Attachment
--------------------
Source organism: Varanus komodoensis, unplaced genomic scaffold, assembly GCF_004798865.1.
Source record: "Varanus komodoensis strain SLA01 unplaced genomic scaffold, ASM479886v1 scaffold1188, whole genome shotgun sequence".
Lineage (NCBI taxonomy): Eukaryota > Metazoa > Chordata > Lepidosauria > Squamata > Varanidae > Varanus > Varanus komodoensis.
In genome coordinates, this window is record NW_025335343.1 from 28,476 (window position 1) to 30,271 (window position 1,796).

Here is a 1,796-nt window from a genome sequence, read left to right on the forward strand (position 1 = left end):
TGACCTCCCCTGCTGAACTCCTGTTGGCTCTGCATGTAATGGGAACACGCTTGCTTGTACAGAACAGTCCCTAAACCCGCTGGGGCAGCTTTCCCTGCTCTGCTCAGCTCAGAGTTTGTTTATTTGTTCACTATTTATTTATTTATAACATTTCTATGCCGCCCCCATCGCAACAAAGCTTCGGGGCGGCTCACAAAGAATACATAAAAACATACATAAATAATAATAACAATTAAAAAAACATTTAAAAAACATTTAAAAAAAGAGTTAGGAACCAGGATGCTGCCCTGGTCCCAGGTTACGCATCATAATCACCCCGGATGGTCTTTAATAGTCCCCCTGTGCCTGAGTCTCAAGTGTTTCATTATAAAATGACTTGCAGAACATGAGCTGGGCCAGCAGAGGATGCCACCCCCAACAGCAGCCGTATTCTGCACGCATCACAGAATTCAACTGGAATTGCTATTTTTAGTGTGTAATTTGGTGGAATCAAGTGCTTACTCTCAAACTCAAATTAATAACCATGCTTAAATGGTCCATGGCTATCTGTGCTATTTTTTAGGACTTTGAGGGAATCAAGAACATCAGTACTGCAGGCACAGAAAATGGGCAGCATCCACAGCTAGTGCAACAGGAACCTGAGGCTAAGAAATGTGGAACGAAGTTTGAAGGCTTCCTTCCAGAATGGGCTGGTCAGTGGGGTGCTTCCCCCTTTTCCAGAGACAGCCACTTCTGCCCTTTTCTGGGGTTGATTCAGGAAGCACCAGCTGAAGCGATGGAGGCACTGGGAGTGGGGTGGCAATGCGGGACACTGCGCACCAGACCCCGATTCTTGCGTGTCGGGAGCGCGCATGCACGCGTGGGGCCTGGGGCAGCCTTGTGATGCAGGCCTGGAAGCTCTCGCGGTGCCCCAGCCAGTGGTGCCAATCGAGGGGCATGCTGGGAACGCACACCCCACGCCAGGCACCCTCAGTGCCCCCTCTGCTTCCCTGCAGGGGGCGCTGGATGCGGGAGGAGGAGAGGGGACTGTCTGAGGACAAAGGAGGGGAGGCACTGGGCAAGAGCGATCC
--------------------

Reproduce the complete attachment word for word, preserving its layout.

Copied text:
Source organism: Varanus komodoensis, unplaced genomic scaffold, assembly GCF_004798865.1.
Source record: "Varanus komodoensis strain SLA01 unplaced genomic scaffold, ASM479886v1 scaffold1188, whole genome shotgun sequence".
Lineage (NCBI taxonomy): Eukaryota > Metazoa > Chordata > Lepidosauria > Squamata > Varanidae > Varanus > Varanus komodoensis.
In genome coordinates, this window is record NW_025335343.1 from 28,476 (window position 1) to 30,271 (window position 1,796).

Here is a 1,796-nt window from a genome sequence, read left to right on the forward strand (position 1 = left end):
TGACCTCCCCTGCTGAACTCCTGTTGGCTCTGCATGTAATGGGAACACGCTTGCTTGTACAGAACAGTCCCTAAACCCGCTGGGGCAGCTTTCCCTGCTCTGCTCAGCTCAGAGTTTGTTTATTTGTTCACTATTTATTTATTTATAACATTTCTATGCCGCCCCCATCGCAACAAAGCTTCGGGGCGGCTCACAAAGAATACATAAAAACATACATAAATAATAATAACAATTAAAAAAACATTTAAAAAACATTTAAAAAAAGAGTTAGGAACCAGGATGCTGCCCTGGTCCCAGGTTACGCATCATAATCACCCCGGATGGTCTTTAATAGTCCCCCTGTGCCTGAGTCTCAAGTGTTTCATTATAAAATGACTTGCAGAACATGAGCTGGGCCAGCAGAGGATGCCACCCCCAACAGCAGCCGTATTCTGCACGCATCACAGAATTCAACTGGAATTGCTATTTTTAGTGTGTAATTTGGTGGAATCAAGTGCTTACTCTCAAACTCAAATTAATAACCATGCTTAAATGGTCCATGGCTATCTGTGCTATTTTTTAGGACTTTGAGGGAATCAAGAACATCAGTACTGCAGGCACAGAAAATGGGCAGCATCCACAGCTAGTGCAACAGGAACCTGAGGCTAAGAAATGTGGAACGAAGTTTGAAGGCTTCCTTCCAGAATGGGCTGGTCAGTGGGGTGCTTCCCCCTTTTCCAGAGACAGCCACTTCTGCCCTTTTCTGGGGTTGATTCAGGAAGCACCAGCTGAAGCGATGGAGGCACTGGGAGTGGGGTGGCAATGCGGGACACTGCGCACCAGACCCCGATTCTTGCGTGTCGGGAGCGCGCATGCACGCGTGGGGCCTGGGGCAGCCTTGTGATGCAGGCCTGGAAGCTCTCGCGGTGCCCCAGCCAGTGGTGCCAATCGAGGGGCATGCTGGGAACGCACACCCCACGCCAGGCACCCTCAGTGCCCCCTCTGCTTCCCTGCAGGGGGCGCTGGATGCGGGAGGAGGAGAGGGGACTGTCTGAGGACAAAGGAGGGGAGGCACTGGGCAAGAGCGATCC